However, it has taken some action to make it harder to fall victim to malware in the AKP files – though the dangerous links have not been completely removed.

Is Wikileaks the only source for these files?

Not always. Sometimes the original whistle-blower publishes the files themselves in other places.

In some cases more information is released via that route than is available via Wikileaks. However, in most cases the majority of files are accessible via Wikileaks, and its decision to publish information can mean they get more publicity.

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Wikileaks published membership lists of the British National Party

Is harm being done?

Human rights groups have asked Wikileaks many times to do more to censor information found in documents. They fear reprisals against aid workers, activists and civilians named in the leaked data.

In addition, AP said it had evidence that fraudsters had used credit card numbers and other personal details revealed in some documents. Other leaks have lead to people losing their jobs, or have ended relationships.

The US government has condemned Wikileaks several times, saying its work has harmed diplomatic relations and put the lives of staff in sensitive positions at risk.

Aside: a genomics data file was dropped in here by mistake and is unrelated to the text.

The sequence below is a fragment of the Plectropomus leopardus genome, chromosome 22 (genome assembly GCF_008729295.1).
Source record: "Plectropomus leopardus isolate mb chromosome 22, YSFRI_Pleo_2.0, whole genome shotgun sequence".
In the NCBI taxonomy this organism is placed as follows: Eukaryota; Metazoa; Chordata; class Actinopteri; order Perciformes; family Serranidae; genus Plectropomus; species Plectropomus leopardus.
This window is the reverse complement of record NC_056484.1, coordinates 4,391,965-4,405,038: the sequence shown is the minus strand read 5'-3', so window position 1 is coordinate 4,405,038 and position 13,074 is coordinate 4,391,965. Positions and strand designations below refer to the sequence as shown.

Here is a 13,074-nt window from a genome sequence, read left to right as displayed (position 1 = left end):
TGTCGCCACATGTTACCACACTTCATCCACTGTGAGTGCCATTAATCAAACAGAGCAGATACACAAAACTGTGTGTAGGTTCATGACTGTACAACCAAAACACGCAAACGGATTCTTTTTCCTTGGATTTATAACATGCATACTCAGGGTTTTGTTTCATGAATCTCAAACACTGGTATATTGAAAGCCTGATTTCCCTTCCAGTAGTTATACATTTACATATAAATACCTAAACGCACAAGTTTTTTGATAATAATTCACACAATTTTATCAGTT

Direct evidence of harm has been hard to find, but in 2010 Julian Assange told the Guardian that Wikileaks’ 2007 exposure of widespread corruption in Kenya influenced violence during national elections that lead to 1,300 deaths. He justified the release of the information saying Kenyans had a right to know the information.

Has it done any good?

“Yes,” says Prof Christian Christensen, from the University of Stockholm who studies media and communication. “In the long run they have done a lot of good.”

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Whistle-blower Edward Snowden worked directly with journalists rather than using Wikileaks

The early leaks it oversaw gave insights into corporate and official abuse on a scale never seen before, he said, adding that it also made it much easier for whistle-blowers and activists to get information into the public domain.

He said the organisation was now operating in a very different world than it did a decade ago when it was set up. To begin with, he said, there was much more competition for Wikileaks.

Publishing quickly and doing less to curate documents was one way for Wikileaks to remain relevant, he said.

However, he added, there had been a shift in the information it released. Now, the information was less about clear cases of harm or the abuse of power, and more to do with subjects that were much less black and white.

There was a danger, he said, that Wikileaks was now part of the story rather than just the route through which information is released.

“When that happens it really starts to muddy the waters,” he said.

Why doesn’t it censor documents?

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US Army whistleblower Chelsea Manning is serving a 35 year sentence for leaking information